Update: Governor Brewer Scolds Board of Regents

An update on an earlier post…

Governor Brewer attended this morning’s meeting of the Arizona Board of Regents in Tucson. According to the Tucson Citizen,

Brewer, who attended the regents meeting at UA Thursday morning, committed to letting the Arizona Board of Regents decide how to spend its potion of the federal stimulus package when it arrives. But she scolded and challenged the board and the university presidents about the cost of higher education.

“My personal commitment to you as your governor is for you to use the federal stimulus to best mitigate today’s proposal to dramatically increase tuition, but I require a commitment from you to reform your business model,” Brewer said.

The governor said she expects plans in her office by the fall of a new model of “accountability, predictability and affordability to taxpayers, parents and students.”

“Your budget plans must consider tomorrow,” Brewer said, emphasizing that the stimulus dollars are only available for two years. “You cannot crush or defeat the aspirations of students.”

 Here are two press releases issued by the Governor following the meeting. Her remarks demonstrate a commitment to not raising tuition, higher education reform and an overhaul of the university business model:

Press Release – Board of Regents Meeting – April 30, 2009 
Press Release – Remarks, Board of Regents – April 30, 2009

 

 


Comments

  1. kralmajales says

    Reform the business model? I will be the first to say that universities can make improvements and can always do a better job, but we have 3 great universities that have been gutted by this state…in complete violation of the State constitution.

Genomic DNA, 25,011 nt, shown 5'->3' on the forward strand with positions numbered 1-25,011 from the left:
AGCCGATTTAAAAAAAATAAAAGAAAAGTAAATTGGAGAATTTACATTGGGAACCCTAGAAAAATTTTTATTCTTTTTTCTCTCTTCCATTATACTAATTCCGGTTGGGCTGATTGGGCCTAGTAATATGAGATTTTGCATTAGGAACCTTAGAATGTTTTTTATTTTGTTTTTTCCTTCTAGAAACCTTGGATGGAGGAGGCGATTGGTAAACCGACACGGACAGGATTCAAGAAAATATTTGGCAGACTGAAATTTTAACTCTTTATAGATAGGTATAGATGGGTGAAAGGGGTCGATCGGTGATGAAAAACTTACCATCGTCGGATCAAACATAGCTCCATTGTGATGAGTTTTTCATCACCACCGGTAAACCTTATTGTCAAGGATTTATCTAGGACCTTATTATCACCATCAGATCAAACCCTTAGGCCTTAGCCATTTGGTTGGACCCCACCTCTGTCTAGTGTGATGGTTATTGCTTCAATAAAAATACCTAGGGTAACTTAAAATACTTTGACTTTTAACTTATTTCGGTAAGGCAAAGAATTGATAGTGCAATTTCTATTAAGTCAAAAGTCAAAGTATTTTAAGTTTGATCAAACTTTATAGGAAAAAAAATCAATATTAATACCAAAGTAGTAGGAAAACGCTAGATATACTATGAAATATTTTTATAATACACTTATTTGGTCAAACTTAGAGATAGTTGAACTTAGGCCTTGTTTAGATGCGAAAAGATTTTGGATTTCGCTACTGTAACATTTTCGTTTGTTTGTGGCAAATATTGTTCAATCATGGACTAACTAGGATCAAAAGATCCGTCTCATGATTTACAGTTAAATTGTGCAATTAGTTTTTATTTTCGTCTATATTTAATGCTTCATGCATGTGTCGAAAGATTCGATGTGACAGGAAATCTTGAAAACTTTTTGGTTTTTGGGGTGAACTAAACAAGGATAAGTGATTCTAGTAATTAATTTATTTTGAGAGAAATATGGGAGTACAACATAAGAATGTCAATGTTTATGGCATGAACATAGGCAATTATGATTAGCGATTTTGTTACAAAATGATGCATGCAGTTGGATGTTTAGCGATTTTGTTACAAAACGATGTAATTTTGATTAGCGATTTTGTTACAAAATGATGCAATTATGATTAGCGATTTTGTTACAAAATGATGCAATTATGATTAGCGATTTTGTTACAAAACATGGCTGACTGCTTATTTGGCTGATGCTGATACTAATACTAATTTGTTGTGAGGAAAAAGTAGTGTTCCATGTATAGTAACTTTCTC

Reform governor? Might it instead be that the University of Arizona got a $20 million cut at the beginning of the fiscal year, then a $57 million cut of the same budget in the same year? The overall percentage of state funds directed to universities has been cut and cut dramatically….and there is more coming.

    So we need to reform OUR operations????

    The state constitution mandates not only that it be as free as possible but there is another portion this state and some republicans hide from. That is this, and it refers to all state educationsal institutions:

    “In addition to such income the legislature shall make such appropriations, to be met by taxation, as shall insure the proper maintenance of all state educational institutions, and shall make such special appropriations as shall provide for their development and improvement.”

    Whatever the governor thinks of what she said today, there is not a person with any smarts at all that can say with a straight face that vastly cutting the state support to the institutions are anything less that a constitutional abdication of responsibility.

  2. kralmajales says

    In other words, the constitution really states that universities be state provided so that they they can be as free as possible. Not cut and cut with tuition raises instead.